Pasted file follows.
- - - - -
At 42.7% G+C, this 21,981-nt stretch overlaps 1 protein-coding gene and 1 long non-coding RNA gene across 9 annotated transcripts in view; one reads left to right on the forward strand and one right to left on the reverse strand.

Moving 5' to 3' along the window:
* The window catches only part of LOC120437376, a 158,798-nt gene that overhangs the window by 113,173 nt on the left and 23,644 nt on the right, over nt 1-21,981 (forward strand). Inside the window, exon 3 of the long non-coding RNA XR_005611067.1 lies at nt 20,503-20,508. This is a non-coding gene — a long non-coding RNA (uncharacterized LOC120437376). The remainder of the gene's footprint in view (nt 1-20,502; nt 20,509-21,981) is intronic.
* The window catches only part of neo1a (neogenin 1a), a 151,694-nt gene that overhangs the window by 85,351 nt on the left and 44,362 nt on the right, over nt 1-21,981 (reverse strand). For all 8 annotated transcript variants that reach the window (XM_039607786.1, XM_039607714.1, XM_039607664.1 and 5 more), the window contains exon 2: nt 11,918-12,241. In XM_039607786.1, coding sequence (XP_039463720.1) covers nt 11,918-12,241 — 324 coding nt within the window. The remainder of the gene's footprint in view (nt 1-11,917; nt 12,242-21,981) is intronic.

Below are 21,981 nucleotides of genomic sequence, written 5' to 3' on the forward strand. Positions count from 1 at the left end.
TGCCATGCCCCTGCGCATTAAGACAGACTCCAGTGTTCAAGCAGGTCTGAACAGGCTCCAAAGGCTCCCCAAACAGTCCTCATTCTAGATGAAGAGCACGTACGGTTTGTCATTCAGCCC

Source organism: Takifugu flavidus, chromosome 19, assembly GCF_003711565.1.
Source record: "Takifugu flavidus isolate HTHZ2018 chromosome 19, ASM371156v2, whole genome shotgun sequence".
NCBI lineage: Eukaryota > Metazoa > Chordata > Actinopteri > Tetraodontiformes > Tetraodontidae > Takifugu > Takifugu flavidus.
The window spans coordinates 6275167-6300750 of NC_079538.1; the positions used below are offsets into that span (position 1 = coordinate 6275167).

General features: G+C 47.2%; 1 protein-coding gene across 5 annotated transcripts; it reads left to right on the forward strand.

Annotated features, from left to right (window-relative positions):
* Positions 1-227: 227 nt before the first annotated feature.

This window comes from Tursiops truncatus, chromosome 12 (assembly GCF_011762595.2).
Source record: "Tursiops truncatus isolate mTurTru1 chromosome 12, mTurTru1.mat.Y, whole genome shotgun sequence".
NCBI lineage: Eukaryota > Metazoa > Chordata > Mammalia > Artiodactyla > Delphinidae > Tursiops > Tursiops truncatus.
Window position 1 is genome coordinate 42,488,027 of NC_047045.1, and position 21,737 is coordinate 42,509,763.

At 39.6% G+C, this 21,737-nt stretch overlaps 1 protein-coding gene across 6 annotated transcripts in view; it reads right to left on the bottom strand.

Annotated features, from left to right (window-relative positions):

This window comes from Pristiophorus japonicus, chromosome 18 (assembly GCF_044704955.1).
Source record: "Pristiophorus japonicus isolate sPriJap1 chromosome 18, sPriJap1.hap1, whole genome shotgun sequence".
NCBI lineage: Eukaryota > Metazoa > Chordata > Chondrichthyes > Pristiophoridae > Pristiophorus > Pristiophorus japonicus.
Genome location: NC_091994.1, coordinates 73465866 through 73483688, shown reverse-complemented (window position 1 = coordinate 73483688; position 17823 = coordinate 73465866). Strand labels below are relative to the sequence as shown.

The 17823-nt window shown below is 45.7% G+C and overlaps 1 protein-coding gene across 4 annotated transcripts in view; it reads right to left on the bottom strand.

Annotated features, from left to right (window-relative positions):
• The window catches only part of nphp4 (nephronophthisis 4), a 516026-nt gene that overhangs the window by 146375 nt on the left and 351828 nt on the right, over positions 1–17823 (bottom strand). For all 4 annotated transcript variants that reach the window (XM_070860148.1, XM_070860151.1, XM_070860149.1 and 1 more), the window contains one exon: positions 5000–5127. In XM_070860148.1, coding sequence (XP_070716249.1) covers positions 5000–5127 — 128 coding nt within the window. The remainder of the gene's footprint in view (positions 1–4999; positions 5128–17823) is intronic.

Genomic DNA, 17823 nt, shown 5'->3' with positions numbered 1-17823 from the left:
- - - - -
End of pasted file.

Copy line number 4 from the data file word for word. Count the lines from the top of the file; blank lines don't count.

* The window catches only part of neo1a (neogenin 1a), a 151,694-nt gene that overhangs the window by 85,351 nt on the left and 44,362 nt on the right, over nt 1-21,981 (reverse strand). For all 8 annotated transcript variants that reach the window (XM_039607786.1, XM_039607714.1, XM_039607664.1 and 5 more), the window contains exon 2: nt 11,918-12,241. In XM_039607786.1, coding sequence (XP_039463720.1) covers nt 11,918-12,241 — 324 coding nt within the window. The remainder of the gene's footprint in view (nt 1-11,917; nt 12,242-21,981) is intronic.